the plaintiff has presented more than sufficient evidence to support a
finding of actual intent to frustrate the enforcement of a judgment.
See Fireman's Fund Ins. Co. v. Kapralos, 942 F. Supp. 836, 841
(E.D.N.Y. 1996) (granting attachment where money "found its way
into a bank account located in Switzerland"); Jannuzzo v. De
Cuevas, 627 N.Y.S.2d 919, 919 (App. Div. 1995) (finding attachment
properly granted "based upon plaintiff's proof that defendant was
attempting to frustrate the judgment by assigning art work that
constituted the bulk of her assets in this state"); Mishkin v.
Kenney & Branisel, Inc., 609 F. Supp. 1254, 1256 (S.D.N.Y. 1985)
(Weinfeld, J.) ("The defendants' course of conduct, if not restrained,
threatens to denude K & B of its rapidly diminishing assets.");
United Parcel Serv., Inc. v. Jay Norris Corp., 423 N.Y.S.2d 125,
127 (Sup.Ct. 1979) (finding intent to frustrate enforcement of
judgment where defendant had close relationship with transferee in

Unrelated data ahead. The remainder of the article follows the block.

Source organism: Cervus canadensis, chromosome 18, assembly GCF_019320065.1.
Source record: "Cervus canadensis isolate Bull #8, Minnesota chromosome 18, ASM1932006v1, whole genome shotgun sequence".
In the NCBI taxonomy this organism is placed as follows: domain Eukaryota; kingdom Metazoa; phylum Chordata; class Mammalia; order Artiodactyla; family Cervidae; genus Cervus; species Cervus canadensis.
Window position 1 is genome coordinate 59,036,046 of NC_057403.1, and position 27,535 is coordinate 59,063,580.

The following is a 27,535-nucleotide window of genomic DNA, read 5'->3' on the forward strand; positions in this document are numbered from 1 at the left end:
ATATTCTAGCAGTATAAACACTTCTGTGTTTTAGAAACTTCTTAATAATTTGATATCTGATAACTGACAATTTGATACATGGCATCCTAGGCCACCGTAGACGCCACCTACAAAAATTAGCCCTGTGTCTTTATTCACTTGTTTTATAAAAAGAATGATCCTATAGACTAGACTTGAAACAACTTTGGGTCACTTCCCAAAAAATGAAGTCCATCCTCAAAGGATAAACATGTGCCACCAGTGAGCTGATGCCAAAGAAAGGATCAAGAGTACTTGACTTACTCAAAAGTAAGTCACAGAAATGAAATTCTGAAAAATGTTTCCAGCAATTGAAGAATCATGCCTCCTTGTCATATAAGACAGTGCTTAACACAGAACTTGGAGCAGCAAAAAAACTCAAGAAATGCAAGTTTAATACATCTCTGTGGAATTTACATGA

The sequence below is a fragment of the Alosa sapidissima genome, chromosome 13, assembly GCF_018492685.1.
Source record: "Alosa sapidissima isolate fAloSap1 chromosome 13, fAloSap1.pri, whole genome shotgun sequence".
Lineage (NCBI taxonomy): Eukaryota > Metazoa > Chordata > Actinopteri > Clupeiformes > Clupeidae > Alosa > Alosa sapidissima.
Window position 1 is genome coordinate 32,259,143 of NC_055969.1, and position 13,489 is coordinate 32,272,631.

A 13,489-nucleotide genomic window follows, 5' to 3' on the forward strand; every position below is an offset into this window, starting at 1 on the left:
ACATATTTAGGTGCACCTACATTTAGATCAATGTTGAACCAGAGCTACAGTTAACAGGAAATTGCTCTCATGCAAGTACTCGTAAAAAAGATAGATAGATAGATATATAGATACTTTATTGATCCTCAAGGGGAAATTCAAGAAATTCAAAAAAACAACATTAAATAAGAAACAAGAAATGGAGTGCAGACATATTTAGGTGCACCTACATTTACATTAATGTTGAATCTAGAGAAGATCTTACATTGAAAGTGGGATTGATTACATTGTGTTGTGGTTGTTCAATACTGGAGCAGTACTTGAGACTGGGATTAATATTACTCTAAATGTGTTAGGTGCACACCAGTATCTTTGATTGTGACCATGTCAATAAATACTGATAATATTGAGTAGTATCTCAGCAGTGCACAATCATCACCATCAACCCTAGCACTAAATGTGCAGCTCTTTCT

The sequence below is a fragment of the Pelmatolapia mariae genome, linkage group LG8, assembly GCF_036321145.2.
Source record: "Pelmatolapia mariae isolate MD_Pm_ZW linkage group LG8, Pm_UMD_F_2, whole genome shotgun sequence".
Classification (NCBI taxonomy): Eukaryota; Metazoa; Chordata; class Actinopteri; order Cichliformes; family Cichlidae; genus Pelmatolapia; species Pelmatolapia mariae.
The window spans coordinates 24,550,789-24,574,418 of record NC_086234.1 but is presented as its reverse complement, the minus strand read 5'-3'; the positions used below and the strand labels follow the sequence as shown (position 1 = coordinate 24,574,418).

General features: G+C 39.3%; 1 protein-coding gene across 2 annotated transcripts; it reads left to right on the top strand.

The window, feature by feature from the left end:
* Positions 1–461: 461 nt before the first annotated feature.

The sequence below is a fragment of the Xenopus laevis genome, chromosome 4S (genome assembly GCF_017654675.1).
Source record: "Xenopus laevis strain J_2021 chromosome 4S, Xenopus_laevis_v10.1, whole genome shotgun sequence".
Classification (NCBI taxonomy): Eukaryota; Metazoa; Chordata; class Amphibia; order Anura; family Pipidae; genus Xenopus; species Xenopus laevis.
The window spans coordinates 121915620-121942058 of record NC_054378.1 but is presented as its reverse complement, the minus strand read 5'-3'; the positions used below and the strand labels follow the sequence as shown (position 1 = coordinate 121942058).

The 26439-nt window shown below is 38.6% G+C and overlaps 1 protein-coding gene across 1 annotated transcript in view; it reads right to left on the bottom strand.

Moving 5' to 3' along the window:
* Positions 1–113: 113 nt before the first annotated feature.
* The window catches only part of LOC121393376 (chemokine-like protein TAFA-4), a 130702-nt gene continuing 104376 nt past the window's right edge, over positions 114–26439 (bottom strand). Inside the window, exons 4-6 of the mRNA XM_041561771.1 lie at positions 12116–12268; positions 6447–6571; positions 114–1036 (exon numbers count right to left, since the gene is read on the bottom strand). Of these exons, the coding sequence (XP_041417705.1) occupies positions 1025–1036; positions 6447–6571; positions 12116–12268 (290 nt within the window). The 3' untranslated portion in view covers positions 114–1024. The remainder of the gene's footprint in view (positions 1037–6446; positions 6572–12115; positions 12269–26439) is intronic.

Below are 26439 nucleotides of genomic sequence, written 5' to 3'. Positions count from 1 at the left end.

conveyance, defendant failed to give notice of conveyance, defendant
could not account for actual payment of consideration set out in sale
agreement, and defendant was left as corporate shell following
Because the Court finds that the plaintiff has satisfied all of the
requirements for an order of attachment pursuant to C.P.L.R. §
6201(3), and because the Court concludes that an order of attachment is
required in order to prevent defendants Jossem and Atrium Square from
frustrating the enforcement of any judgment against them, the Court
grants the plaintiff's motion for an attachment. The attachment will be
conditioned on the
plaintiff's posting a bond in the amount of $250, 000.
See C.P.L.R. § 6212(b). The Court will consider any
applications made by the defendants to ...